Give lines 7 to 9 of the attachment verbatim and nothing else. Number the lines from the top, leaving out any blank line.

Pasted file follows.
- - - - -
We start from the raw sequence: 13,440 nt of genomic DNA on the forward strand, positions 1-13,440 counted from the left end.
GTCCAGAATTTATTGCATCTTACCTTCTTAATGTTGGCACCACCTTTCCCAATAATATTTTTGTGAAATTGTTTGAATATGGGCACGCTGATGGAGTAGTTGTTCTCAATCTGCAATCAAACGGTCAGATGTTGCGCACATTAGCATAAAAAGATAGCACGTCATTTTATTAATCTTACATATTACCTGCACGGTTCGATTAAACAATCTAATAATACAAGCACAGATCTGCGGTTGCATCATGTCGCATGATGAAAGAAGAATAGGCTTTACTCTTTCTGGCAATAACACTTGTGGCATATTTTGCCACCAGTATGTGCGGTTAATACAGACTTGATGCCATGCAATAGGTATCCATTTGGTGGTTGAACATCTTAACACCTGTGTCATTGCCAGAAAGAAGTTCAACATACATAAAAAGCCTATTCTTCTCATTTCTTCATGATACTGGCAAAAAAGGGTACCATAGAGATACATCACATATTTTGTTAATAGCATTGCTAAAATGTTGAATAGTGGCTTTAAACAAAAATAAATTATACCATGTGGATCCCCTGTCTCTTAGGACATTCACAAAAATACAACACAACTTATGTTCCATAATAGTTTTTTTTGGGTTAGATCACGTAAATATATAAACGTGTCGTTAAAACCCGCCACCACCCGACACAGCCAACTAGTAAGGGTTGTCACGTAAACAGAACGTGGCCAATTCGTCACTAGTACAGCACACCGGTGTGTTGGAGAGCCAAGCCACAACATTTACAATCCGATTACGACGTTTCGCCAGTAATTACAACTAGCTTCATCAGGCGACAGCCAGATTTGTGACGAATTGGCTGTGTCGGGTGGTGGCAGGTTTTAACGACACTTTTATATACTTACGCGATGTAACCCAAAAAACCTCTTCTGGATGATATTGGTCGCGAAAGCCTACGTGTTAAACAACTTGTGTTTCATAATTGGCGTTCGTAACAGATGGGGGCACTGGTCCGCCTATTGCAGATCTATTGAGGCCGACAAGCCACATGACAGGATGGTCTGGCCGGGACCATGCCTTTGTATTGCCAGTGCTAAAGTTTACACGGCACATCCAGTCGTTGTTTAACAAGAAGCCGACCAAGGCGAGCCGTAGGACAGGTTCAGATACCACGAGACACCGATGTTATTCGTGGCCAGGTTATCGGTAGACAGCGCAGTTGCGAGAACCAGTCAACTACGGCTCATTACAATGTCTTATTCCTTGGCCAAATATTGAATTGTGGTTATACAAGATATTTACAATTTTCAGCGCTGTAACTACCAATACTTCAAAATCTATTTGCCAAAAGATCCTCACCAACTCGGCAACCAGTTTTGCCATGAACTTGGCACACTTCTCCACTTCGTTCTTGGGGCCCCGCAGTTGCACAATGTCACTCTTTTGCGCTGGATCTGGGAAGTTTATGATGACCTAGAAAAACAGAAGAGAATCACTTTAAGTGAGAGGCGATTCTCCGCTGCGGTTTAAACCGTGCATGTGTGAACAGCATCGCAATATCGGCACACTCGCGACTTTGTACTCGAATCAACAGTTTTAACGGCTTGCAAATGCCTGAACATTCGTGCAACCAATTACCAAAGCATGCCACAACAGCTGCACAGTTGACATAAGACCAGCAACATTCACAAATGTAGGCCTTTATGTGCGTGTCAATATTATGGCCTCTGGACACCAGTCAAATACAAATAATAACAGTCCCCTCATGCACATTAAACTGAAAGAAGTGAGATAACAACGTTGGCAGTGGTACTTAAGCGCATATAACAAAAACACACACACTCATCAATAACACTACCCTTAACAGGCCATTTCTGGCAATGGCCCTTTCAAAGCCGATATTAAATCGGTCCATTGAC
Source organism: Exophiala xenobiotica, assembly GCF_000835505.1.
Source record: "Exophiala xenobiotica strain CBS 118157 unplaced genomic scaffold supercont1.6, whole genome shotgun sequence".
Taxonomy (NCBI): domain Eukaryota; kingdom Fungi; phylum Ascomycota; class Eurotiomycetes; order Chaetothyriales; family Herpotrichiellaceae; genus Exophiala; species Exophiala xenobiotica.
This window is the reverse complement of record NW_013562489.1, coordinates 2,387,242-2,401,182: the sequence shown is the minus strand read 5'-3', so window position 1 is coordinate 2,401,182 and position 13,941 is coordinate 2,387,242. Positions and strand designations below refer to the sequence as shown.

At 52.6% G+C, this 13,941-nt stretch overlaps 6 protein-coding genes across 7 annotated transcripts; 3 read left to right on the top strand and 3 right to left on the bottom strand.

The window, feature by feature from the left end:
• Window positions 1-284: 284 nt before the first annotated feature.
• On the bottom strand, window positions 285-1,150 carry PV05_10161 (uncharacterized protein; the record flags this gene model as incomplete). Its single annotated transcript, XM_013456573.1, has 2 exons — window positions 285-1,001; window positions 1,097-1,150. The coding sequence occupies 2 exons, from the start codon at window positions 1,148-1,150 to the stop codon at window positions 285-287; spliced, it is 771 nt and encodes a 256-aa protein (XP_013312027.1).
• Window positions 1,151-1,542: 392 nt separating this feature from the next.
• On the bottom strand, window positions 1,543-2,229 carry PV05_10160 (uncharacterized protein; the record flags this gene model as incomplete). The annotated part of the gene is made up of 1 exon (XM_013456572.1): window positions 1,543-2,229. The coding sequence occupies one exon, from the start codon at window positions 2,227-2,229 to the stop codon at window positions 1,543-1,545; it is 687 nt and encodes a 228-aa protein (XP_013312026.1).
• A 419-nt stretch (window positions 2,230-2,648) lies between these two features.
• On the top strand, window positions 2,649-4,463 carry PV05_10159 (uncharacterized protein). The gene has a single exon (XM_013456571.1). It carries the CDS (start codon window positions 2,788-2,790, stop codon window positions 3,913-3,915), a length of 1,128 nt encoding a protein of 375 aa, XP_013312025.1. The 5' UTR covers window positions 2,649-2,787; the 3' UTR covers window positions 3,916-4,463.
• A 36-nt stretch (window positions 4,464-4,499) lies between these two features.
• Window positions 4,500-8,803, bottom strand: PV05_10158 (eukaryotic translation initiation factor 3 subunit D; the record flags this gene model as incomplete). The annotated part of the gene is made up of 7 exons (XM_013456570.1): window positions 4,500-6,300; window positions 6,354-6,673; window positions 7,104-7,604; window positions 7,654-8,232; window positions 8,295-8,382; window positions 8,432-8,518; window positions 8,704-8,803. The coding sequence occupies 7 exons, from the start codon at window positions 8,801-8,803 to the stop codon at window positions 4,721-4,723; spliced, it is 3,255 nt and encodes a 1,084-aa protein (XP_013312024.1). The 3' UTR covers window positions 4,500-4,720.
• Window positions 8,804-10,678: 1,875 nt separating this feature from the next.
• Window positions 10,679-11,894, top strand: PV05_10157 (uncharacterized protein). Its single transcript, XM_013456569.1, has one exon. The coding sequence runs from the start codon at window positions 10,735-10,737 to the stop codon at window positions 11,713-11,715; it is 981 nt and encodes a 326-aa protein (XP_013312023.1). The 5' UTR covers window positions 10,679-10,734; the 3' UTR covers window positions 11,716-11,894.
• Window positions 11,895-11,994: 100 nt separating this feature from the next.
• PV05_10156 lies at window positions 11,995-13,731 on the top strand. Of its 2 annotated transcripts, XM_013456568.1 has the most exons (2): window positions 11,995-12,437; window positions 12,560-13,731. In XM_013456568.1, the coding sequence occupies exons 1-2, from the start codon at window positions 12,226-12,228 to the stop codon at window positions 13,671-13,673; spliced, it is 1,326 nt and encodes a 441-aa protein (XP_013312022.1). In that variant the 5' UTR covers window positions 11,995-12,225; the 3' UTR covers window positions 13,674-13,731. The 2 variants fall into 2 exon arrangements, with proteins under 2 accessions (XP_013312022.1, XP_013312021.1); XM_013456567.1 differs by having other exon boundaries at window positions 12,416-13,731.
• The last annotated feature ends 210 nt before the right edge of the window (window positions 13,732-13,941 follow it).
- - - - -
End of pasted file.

At 52.6% G+C, this 13,941-nt stretch overlaps 6 protein-coding genes across 7 annotated transcripts; 3 read left to right on the top strand and 3 right to left on the bottom strand.

The window, feature by feature from the left end:
• Window positions 1-284: 284 nt before the first annotated feature.